“The Church,” he would say, “isn’t the ship of each bishop to do with as he pleases.” These reactions of his were accompanied by much prayer and love, not only for the Church, but also for those who were deviating from the faith; and all was the fruit of dispassion, discernment and enlightenment from above (p. 661).

(Image retrieved from here)

There is a close relationship between Orthodoxy, the Church and the Divine Eucharist. Orthodoxy is the true faith of the Church and the Divine Eucharist is the true act of the Church. If there is a Church without Orthodoxy and the Eucharist, it is not a Church. If there is Orthodoxy outside the Church and the Divine Eucharist, it is not Orthodoxy. Moreover, if there is Divine Eucharist, without Orthodoxy and the Church, it is not the Divine Eucharist. This is why we maintain that outside the Orthodox Church there is no other Church, only heresies. Thus, the return of the heretics to the only true Church, the Orthodox Church, is needed.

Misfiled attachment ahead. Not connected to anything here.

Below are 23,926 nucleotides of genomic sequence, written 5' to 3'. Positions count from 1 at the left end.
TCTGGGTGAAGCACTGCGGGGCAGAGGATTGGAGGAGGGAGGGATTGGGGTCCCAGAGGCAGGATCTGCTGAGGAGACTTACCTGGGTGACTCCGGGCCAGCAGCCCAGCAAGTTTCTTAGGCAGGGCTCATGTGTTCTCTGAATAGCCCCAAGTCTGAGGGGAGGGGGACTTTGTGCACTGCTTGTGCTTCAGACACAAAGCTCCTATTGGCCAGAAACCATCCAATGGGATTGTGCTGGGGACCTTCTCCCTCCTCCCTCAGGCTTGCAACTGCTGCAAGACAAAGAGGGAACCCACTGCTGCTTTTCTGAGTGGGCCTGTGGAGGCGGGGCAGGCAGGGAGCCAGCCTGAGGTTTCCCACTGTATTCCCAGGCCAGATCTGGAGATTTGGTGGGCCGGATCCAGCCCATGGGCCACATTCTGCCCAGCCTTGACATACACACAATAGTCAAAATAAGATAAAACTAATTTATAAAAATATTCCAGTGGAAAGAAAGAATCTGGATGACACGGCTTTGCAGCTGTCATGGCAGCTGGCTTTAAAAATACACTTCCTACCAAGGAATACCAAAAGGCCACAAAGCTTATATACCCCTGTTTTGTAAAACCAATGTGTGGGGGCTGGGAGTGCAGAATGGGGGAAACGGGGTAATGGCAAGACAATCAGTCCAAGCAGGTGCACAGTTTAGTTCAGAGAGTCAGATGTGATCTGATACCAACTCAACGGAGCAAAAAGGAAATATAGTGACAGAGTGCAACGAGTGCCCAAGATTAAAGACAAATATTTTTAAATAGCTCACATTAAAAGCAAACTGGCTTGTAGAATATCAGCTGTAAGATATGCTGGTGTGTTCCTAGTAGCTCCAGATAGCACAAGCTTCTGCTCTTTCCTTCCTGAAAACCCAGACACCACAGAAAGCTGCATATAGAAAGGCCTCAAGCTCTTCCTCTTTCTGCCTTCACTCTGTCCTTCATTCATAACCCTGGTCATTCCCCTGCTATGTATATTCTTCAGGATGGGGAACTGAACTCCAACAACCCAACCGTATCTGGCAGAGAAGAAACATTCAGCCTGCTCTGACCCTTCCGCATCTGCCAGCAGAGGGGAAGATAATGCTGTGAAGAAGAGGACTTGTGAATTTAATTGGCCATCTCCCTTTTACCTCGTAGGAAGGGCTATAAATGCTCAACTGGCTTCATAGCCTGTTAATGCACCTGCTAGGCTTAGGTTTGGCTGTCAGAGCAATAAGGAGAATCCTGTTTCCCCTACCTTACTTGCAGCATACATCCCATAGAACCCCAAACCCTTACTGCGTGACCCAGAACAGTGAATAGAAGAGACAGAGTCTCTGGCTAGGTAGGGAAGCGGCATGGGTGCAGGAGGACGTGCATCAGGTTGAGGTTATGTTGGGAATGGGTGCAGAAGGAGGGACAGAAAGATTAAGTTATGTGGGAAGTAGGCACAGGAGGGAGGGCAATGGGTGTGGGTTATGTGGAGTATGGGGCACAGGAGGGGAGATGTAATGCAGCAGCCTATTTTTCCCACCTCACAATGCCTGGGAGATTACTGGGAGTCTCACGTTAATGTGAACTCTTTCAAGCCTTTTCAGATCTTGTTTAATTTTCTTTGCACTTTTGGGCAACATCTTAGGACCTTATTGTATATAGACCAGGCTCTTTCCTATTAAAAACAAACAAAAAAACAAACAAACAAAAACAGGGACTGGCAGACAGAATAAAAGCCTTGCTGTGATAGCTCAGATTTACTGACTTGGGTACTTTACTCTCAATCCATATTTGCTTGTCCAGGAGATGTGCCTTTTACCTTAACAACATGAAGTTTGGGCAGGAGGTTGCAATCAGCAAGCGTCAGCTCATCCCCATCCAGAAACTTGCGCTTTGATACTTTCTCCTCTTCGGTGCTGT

-Metropolitan Hierotheos of Nafpaktos, Entering the Orthodox Church: The Catechism and Baptism of Adults, pp. 138-139.